20 Food for Thought… Do you know how to maintain good relations with your employees? Do you know how to communicate effectively? Do you know how to design and implement HR programs that prevent employee turnover? How is your business acumen? Other concepts to help improve business profitability…

21 How am I Going to Educate Myself?
Attend business education courses at conventions Check out offerings on VIN.COM Veterinary business and practice management books Join the VBMA!! The easiest way is to join your local VBMA chapter, which brings business education to you!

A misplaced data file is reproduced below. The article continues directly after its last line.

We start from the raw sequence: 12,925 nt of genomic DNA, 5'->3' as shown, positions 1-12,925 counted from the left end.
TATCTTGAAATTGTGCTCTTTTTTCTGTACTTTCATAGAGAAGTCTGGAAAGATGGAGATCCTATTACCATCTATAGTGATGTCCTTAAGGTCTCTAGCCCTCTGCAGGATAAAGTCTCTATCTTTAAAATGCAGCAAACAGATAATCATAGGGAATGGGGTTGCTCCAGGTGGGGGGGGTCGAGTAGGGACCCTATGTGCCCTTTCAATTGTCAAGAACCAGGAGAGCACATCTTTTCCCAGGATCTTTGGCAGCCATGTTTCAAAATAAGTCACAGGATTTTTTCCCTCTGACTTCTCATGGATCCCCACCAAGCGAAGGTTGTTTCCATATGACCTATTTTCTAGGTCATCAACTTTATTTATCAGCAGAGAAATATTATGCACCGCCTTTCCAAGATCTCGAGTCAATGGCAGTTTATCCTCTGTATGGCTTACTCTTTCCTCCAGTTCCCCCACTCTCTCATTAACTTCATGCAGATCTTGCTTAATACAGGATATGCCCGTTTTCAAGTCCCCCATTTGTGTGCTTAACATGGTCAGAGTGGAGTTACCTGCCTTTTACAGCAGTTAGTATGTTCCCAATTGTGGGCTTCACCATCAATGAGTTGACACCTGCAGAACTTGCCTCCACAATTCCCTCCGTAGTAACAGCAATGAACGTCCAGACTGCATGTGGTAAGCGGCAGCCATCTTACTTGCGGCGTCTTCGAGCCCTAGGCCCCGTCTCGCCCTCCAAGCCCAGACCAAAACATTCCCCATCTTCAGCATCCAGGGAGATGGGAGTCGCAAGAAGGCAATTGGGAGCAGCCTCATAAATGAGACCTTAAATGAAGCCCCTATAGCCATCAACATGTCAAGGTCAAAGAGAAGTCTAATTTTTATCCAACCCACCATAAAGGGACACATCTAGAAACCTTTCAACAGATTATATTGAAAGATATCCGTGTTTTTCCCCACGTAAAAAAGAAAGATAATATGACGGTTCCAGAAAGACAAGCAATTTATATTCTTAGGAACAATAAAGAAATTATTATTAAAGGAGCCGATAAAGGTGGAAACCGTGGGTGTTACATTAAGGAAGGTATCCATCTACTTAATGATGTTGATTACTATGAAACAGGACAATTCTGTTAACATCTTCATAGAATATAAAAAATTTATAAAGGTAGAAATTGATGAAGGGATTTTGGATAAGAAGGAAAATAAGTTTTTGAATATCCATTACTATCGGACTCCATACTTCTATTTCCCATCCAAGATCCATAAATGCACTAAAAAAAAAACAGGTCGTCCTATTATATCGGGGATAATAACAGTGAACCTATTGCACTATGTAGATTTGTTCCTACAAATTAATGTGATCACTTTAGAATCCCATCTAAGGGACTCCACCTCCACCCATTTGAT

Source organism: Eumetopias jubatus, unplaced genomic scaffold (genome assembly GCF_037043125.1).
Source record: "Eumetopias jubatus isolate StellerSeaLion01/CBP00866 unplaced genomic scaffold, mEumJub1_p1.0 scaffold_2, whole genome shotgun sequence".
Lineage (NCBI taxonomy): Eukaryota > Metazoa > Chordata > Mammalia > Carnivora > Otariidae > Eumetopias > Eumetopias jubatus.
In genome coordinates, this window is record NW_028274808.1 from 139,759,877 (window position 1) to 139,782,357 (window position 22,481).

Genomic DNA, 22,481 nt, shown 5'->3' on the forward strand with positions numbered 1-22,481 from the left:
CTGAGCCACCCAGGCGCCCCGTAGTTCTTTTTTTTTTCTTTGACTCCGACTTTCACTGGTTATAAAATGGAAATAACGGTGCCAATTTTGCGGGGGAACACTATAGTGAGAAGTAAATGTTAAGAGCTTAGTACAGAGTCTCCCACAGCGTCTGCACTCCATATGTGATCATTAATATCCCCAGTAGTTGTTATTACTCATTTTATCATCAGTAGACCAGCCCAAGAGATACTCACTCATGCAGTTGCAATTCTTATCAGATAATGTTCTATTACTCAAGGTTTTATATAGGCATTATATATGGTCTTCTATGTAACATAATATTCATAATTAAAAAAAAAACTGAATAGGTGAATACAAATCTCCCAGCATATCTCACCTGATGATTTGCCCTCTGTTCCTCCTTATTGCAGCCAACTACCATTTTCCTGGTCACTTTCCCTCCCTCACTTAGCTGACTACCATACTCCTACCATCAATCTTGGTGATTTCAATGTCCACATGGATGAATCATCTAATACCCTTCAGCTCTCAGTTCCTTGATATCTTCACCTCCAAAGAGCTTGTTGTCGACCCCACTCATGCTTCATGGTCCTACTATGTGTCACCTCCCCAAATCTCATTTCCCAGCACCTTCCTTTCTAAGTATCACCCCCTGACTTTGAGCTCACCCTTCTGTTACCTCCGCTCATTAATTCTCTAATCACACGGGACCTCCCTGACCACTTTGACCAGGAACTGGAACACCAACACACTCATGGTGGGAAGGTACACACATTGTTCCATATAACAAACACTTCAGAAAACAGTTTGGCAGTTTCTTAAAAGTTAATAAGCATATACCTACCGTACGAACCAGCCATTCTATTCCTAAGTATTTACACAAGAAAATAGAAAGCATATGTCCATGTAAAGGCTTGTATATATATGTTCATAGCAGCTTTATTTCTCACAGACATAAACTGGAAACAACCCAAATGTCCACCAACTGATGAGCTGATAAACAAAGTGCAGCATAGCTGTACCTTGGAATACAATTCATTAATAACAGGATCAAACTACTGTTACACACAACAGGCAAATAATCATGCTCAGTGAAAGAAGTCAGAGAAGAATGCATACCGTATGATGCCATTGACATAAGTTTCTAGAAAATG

22 Veterinary Business Management Association
The VBMA is a national student-driven organization dedicated to advancing the profession through increasing business knowledge creating networking opportunities empowering students to achieve their personal and professional goals.

23 What Is the VBMA? The fastest growing veterinary student group in the United States 28 chapters at every veterinary school across the country and multiple international chapters Over 2,500 student members worldwide! Founded on the determination, innovation, and entrepreneurial spirit of future veterinary leaders who desire a higher level of business education than what is being offered through veterinary colleges PLUS: chapters in Australia, the United Kingdom, the Caribbean to create an expansive network of resources

24 What Do I Learn from the VBMA?